I also listened to the mistakes men twice my age made and I (as sure as mentor rose from the dead for about 100 days and was witnessed by about 500-600 people) WILL NOT MAKE THOSE SAME MISTAKES.

I call this leveraging OPE: Other People’s Experience.

-7- The blogger pit at TC50TechCrunch50 had a blogger pit which was the first four rows. 

I learned about how bloggers compose stories, networked with each other, shared sources and built comraderie.

-8- Mistakes-ville. This mistakes I have made are all in my personal love life. I avoid work mistakes by learning from OPE (point #6).

-9- Mentors. Mentors are great only if you listen. I write about how to attract a good mentor. My mentor lineage reads like Top 10 list of billionaires who are, street-smart, centered and philanthropic.

Read about how I woo them at

-10- The Movie Theatre.
Movies mirror life’s lessons and here are some great movies that teach about business.

Ironman. Peter Stark is the movie’s CEO and I summarized “10 Things Ironman Teaches about Entrepreneurship“.
Top Gun. Maverick gets mentored by “Viper”, ‘Goose’ and “Charlie”. These are superstar mentor, junior mentor and cohort mentor (respectively) and all in my Chapter 4.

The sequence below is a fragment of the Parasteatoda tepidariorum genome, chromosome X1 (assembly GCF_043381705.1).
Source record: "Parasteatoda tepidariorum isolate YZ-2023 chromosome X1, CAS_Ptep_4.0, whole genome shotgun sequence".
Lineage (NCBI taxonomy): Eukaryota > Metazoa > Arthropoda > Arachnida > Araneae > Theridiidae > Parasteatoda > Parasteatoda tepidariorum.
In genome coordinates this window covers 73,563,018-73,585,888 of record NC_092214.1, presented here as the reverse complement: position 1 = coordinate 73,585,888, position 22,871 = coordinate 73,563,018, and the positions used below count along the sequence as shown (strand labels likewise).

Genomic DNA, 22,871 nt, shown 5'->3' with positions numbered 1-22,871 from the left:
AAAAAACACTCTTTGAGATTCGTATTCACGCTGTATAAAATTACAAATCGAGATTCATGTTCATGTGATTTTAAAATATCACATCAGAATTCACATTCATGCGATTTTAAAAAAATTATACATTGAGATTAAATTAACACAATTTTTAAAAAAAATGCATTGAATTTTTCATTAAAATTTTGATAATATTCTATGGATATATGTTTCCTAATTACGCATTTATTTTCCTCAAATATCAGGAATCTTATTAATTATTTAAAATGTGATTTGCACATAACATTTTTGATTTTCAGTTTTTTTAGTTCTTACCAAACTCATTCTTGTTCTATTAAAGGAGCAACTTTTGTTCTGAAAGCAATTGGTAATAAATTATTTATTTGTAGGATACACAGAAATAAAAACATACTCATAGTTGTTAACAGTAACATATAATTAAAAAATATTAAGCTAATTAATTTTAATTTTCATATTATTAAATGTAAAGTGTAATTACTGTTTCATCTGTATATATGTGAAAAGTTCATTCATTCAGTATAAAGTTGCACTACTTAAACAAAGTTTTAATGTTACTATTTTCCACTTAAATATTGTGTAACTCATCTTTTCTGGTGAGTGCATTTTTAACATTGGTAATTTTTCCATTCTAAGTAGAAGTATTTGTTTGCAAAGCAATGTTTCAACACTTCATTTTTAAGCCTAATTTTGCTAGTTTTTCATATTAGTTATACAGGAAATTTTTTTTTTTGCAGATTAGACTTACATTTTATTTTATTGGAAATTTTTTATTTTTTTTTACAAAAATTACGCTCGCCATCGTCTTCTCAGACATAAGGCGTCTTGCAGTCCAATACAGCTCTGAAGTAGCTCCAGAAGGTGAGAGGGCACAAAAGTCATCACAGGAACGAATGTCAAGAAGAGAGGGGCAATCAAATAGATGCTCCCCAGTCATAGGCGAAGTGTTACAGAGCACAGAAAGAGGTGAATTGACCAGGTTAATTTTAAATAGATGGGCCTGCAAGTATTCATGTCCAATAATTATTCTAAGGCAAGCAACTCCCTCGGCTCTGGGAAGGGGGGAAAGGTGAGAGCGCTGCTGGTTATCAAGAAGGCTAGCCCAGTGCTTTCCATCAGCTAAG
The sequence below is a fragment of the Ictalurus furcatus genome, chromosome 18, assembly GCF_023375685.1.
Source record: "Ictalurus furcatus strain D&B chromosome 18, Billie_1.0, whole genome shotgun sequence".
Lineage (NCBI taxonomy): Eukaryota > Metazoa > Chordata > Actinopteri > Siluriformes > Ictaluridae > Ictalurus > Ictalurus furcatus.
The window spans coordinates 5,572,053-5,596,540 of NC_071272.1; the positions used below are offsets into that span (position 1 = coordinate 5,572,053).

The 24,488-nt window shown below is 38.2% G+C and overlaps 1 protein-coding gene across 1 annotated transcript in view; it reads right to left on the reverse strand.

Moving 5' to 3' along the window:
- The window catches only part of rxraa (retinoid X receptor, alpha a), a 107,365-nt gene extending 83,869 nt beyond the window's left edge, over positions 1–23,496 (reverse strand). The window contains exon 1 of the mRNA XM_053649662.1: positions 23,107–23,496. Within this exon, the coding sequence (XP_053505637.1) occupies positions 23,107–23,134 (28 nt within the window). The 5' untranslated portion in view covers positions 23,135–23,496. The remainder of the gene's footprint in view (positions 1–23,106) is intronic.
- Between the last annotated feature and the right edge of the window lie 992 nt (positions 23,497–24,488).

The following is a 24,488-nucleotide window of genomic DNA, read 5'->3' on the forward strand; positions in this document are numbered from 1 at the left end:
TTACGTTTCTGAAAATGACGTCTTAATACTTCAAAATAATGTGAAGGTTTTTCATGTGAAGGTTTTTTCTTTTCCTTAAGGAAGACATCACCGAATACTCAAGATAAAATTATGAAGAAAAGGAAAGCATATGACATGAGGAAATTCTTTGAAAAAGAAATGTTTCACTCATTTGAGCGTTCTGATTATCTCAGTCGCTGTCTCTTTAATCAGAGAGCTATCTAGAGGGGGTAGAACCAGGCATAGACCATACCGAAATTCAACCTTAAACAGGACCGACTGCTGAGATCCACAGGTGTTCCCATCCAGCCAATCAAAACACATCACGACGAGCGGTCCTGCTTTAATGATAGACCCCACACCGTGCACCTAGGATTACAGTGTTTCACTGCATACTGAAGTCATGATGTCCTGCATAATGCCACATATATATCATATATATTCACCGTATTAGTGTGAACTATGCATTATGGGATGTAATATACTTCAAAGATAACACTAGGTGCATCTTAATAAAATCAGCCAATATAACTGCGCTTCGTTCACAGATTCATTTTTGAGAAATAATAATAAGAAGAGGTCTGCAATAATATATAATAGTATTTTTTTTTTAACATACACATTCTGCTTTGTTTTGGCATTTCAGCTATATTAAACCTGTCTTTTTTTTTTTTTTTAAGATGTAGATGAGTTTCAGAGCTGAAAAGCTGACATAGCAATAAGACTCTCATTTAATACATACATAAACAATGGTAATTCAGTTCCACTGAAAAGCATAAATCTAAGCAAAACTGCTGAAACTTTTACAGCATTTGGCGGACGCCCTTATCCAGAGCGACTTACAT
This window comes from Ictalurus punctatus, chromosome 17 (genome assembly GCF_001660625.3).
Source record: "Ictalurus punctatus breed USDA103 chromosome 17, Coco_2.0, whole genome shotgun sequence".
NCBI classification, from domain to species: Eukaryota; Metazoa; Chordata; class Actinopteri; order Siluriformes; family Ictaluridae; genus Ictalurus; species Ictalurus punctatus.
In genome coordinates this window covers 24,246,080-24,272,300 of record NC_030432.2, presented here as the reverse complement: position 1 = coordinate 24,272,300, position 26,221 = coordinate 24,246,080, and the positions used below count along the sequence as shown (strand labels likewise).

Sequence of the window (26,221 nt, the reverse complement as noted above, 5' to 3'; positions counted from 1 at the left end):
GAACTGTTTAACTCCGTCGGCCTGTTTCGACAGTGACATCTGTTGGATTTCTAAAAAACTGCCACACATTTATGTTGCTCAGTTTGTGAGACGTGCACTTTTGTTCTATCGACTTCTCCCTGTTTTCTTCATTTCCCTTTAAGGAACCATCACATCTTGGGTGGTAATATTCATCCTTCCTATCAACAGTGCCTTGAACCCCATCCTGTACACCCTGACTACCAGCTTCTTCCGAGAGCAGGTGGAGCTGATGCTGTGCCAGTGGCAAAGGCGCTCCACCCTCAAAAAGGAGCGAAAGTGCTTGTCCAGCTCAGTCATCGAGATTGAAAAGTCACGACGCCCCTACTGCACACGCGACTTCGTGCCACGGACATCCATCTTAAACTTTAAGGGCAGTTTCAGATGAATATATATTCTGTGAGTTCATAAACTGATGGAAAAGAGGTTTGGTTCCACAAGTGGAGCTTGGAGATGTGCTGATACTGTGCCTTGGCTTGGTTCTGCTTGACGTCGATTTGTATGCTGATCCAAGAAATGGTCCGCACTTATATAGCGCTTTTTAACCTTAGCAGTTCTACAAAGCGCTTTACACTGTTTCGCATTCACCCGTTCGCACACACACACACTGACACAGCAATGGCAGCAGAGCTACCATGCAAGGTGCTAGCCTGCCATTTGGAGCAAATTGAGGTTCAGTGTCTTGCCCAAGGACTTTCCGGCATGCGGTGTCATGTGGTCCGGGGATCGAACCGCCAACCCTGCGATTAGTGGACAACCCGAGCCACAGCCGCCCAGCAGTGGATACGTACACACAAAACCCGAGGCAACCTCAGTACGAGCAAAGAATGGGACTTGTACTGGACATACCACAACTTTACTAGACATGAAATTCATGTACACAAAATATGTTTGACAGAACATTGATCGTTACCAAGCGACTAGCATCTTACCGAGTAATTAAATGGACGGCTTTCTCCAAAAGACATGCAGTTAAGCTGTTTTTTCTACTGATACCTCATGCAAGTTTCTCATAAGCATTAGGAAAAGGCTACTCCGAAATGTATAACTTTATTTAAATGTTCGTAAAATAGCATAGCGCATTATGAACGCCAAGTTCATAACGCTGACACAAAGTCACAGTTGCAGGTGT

Color of Money. Paul Newman educates Tom Cruise about how to work a pool hall.
Wall Street. Gordon Gecko educates Bud Fox on how to work Wall Street.


Larry’s book release 09-09-09 and BIO: http://tinyurl.com/AmazonBio


Larry Chiang is the founder of Duck9, which educates college students on how to establish and maintain a FICO score over 750. He has testified before Congress and World Bank on credit.

He will be a frequent contributor to Business Week’s blog on “What They Don’t Teach You at Business School”. His earlier posts at GigaOm include similar topics of: How to Work The Room; 8 Tips On How to Get Mentored ; and 9 VCs You’re Gonna Want To Avoid. You can read more equally funny, founder-focused-lessons on Larry’s Amazon blog.